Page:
It's a large, four-legged animal with a long face and large ears. Your first guess might be a horse. While that basic physical description definitely applies to horses, if you think about it, it could also describe a donkey. Side by side, you'll see that horses and donkeys are similar in appearance. Although they are closely related and both have the equine family resemblance, they are two distinct animals that have many differences.
Even without looking at the animal, you can tell whether it's a horse or a donkey by the sound of its voice. While horses utter smooth sounds that are termed "whinnies" or "neighs,, donkeys have a noticeably different and unique language. In her 2012 book "The Donkey Companion," Sue Weaver writes that a donkey's bray is the product of the audible intake of air followed by the forceful outflow resulting in the "hee-haw" vocalization most people are familiar with.
Donkeys and horses are similar enough in appearance that it's obvious they do come from the same family. But upon closer comparison you'll notice clear differences. Donkeys' ears are long and thick compared to horses' smaller and thinner ears. A horse's eyes are smaller and not set quite so far apart as a donkey's are, with a forehead that is narrower than a donkey’s. Horses have six vertebrae in their backs while donkeys only have five. A donkey’s hooves are smaller and have more of an upright box-like shape compared to a horse’s larger, oval and more angled hooves. Most horses have long tails with separate strands of hair, but a donkey's tail looks more like a cow's tail on the upper two-thirds, with coarse hair forming a switch on the lower part of the tail.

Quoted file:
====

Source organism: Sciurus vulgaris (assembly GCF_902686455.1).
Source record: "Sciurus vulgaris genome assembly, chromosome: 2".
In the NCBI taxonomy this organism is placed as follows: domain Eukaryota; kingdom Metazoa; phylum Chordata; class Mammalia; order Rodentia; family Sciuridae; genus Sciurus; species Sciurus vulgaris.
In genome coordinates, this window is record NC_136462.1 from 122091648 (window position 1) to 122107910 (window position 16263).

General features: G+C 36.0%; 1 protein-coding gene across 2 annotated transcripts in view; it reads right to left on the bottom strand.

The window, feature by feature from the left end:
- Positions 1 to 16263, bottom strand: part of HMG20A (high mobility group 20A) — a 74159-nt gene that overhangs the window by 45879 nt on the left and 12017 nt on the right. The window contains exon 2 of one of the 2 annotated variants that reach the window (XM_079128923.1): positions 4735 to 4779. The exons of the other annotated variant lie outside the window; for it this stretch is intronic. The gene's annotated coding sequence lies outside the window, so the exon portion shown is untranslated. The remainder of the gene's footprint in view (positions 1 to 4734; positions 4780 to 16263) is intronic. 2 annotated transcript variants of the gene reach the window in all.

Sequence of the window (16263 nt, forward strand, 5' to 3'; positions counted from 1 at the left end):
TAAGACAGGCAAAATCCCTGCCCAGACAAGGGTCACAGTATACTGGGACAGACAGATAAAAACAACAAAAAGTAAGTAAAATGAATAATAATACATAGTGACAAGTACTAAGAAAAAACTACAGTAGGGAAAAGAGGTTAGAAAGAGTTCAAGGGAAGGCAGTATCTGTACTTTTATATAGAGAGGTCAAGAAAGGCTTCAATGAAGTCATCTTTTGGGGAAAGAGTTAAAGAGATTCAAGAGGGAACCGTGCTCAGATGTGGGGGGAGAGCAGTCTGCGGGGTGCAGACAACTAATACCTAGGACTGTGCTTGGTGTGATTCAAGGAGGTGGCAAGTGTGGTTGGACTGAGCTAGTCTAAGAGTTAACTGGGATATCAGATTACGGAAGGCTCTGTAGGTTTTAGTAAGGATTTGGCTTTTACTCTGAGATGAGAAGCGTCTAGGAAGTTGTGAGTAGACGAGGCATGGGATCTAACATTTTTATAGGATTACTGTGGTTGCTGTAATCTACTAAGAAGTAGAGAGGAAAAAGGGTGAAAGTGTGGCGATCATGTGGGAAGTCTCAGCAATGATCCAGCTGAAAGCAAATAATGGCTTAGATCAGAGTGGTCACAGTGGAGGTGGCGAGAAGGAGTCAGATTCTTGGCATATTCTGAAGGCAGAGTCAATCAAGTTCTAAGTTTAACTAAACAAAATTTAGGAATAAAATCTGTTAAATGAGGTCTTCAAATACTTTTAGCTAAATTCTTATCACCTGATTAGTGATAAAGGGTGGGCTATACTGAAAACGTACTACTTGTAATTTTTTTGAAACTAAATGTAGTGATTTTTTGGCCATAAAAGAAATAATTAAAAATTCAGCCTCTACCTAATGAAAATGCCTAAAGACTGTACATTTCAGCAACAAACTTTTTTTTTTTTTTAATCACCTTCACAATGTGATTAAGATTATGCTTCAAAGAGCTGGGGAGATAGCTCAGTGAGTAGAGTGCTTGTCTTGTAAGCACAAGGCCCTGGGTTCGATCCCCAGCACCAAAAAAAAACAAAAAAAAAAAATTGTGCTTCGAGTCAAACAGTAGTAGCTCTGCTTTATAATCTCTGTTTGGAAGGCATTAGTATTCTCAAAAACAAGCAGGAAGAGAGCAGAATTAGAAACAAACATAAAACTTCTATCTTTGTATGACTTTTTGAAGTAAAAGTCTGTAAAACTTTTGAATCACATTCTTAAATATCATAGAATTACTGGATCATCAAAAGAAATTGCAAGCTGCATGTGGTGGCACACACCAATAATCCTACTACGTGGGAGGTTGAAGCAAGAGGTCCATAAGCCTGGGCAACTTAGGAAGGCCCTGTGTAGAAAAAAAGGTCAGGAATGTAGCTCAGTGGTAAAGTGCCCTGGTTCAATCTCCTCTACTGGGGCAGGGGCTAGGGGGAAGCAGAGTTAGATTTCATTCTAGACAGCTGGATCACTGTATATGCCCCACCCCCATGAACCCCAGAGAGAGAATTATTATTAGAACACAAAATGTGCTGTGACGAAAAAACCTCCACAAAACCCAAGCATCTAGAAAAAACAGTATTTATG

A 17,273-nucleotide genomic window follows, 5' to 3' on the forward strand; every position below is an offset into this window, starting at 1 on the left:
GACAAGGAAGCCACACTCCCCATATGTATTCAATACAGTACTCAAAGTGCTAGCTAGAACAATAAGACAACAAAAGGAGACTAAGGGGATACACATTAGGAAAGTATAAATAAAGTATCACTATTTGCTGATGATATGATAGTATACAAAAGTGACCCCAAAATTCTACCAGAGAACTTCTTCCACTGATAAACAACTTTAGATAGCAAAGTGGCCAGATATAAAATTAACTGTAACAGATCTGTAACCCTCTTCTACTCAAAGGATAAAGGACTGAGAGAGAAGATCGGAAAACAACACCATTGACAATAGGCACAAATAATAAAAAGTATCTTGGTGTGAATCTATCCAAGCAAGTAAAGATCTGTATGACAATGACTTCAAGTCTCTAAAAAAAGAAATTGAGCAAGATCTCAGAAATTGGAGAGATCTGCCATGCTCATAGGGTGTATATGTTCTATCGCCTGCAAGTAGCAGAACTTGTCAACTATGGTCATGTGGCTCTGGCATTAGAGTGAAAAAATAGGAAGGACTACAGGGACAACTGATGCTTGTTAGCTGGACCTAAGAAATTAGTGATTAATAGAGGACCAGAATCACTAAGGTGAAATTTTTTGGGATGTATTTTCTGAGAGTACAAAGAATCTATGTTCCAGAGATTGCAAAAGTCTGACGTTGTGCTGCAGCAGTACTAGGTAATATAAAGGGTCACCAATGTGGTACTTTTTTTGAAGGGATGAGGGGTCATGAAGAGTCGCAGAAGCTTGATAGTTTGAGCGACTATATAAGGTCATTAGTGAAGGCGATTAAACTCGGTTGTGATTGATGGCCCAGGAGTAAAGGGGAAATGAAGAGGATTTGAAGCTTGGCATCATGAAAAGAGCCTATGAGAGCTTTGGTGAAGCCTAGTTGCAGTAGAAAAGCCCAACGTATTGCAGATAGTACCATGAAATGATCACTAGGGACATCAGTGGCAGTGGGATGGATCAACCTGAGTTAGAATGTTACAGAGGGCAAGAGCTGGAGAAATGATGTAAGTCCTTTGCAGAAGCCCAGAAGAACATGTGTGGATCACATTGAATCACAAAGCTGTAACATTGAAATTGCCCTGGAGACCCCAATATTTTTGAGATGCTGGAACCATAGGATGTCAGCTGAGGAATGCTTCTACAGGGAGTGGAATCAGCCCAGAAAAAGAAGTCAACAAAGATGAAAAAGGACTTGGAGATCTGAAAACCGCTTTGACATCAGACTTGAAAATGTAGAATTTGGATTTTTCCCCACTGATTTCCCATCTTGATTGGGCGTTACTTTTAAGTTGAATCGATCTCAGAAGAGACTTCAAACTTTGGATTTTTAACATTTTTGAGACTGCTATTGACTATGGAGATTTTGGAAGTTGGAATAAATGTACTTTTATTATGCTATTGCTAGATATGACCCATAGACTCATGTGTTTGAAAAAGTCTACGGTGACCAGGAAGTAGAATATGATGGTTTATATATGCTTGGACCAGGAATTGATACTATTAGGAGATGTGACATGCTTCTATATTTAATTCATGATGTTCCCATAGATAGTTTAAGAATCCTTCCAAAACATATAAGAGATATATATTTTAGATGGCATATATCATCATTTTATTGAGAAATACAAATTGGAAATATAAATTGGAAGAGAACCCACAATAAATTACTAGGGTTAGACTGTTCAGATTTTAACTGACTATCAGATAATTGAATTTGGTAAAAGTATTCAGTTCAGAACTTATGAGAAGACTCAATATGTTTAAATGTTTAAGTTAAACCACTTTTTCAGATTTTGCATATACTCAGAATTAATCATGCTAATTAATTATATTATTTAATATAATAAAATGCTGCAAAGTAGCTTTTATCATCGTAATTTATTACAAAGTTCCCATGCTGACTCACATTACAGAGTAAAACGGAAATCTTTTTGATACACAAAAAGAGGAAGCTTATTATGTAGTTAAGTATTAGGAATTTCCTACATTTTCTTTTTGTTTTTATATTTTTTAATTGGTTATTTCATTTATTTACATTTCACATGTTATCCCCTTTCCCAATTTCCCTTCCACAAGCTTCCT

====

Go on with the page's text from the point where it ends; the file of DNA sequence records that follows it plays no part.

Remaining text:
Temperament and Behavior
Horses of both genders can be temperamental on an individual basis, but you can count on male donkeys to be aggressive. It's such an innate part of their nature that male donkeys, also called "jacks," must be housed separately from other donkeys and animals unless they're breeding. Additionally, "The Encyclopedia of Applied Animal Behavior and Welfare" published in 2010 notes that donkeys react differently to fear-inducing stimuli than a horse does. Donkeys will freeze up in such situations. This reaction has given them their stubborn reputation and makes it necessary to take a different approach when handling and training donkeys.
A donkey's withers aren't as pronounced as a horse's. At first glance you might not think that's a significant difference, but if you intend to saddle up a donkey, you won't be able to use your horse's saddle. You'll need a special saddle built specifically for donkeys, because horse saddles are designed to fit horses' wide ribs and round back, not the donkey's flatter, shorter back and less broad ribs.
Chromosomes are something you can't see just by looking at a horse or a donkey, but the number of chromosomes that each carries is another difference between the two. Donkeys have 62 chromosomes and horses have 64. Horses and donkeys can interbreed, but the offspring are typically sterile. That's because in order for crossbred offspring to be fertile, both parents have to have the same number of diploid chromosomes.
- Veterinary Partner: The Differences Between a Donkey and a Horse
- University of Massachusetts Amherst Veterinary and Animal Sciences: A Donkey is Not a Horse
- The Encyclopedia of Applied Animal Behavior and Welfare; edited by Daniel S. Mills and Jeremy N. Marchant-Forde
- The Donkey Companion; Sue Weaver
Elle Di Jensen has been a writer and editor since 1990. She began working in the fitness industry in 1987, and her experience includes editing and publishing a workout manual. She has an extended family of pets, including special needs animals. Jensen attended Idaho and Boise State Universities. Her work has appeared in various print and online publications.